Updated 4 p.m. ET, 11/15/2013
(CNN) - The House approved Republican legislation on Friday giving health insurers the option of extending plans through 2014 that would otherwise be canceled for not complying with Affordable Care Act standards.
The bill, approved 261-157, would also allow new customers to enroll in those plans. Thirty-nine Democrats crossed party lines and joined a nearly unanimous GOP caucus in voting for the measure proposed by Rep. Fred Upton, R-Michigan.
It has little to no chance of clearing the Democratic-controlled Senate, however.
The White House has also indicated President Barack Obama would veto the measure if it reaches his desk, saying the Republican plan would undermine the integrity of the law aimed at providing health coverage to millions of Americans without it.
The Senate is taking a wait-and-see attitude about possible legislation over the politically charged insurance cancellations after Obama ordered administrative steps on Thursday to address the matter.
Obama's signature domestic policy initiative has been marred by the disastrous launch of the HealthCare.gov website, which allows consumers to buy new health plans online, and by the policy cancellations.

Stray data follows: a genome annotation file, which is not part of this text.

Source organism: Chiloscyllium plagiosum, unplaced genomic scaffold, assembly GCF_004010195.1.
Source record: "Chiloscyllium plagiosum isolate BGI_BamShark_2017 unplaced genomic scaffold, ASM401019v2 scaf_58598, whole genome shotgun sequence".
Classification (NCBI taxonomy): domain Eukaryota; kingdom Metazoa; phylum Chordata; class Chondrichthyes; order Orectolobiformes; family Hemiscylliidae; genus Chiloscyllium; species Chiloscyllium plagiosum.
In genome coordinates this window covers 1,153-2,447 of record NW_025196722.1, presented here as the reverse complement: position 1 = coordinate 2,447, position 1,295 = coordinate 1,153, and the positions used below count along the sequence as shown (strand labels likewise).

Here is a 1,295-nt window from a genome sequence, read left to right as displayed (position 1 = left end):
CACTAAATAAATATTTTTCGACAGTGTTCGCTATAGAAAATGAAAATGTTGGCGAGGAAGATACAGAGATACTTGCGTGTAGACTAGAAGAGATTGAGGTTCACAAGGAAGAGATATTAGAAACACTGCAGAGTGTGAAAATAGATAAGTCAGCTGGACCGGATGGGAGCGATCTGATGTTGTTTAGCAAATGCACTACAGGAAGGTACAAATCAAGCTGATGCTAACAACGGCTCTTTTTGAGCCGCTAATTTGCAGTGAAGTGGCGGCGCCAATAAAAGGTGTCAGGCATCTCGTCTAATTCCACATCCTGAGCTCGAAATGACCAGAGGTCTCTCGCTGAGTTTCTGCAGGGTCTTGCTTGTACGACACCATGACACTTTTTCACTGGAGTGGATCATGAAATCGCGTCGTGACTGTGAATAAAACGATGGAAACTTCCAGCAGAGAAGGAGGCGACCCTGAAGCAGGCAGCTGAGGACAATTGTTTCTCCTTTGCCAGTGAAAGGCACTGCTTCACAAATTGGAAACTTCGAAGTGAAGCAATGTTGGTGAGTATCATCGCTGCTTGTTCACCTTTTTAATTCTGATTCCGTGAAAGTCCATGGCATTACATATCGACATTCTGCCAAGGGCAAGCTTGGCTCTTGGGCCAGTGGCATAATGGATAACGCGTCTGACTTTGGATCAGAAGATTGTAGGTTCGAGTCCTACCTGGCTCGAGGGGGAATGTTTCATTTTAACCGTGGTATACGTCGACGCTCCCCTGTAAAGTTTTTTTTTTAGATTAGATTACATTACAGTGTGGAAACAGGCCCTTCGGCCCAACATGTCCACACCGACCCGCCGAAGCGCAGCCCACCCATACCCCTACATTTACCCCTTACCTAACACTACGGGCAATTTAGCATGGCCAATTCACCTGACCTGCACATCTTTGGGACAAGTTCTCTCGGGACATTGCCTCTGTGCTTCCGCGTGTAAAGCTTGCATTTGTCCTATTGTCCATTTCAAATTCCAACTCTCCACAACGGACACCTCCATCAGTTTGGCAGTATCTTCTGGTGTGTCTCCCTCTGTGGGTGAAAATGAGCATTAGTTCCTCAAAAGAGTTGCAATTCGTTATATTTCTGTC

Both problems have put congressional Democrats in a difficult political position since the Affordable Care Act was approved in 2010 with no Republican support and signed by Obama, a Democratic president.
Earlier, the House rejected a similar plan offered by Democrats, but it was more restrictive than the Republican measure and therefore not supported by the majority.
Separately, Obama sat down with insurance company executives on Friday at the White House.
Prior to the meeting, the President said that he and his administration would brainstorm with and solicit ideas from industry on how to smoothly carry out the changes he is making to the Affordable Care Act.
Obama said there would be a "collaborative process" around his proposal to reverse insurance plan cancellations due to broader coverage requirements under the sweeping law.
"We want to make sure that we get this done," Obama said.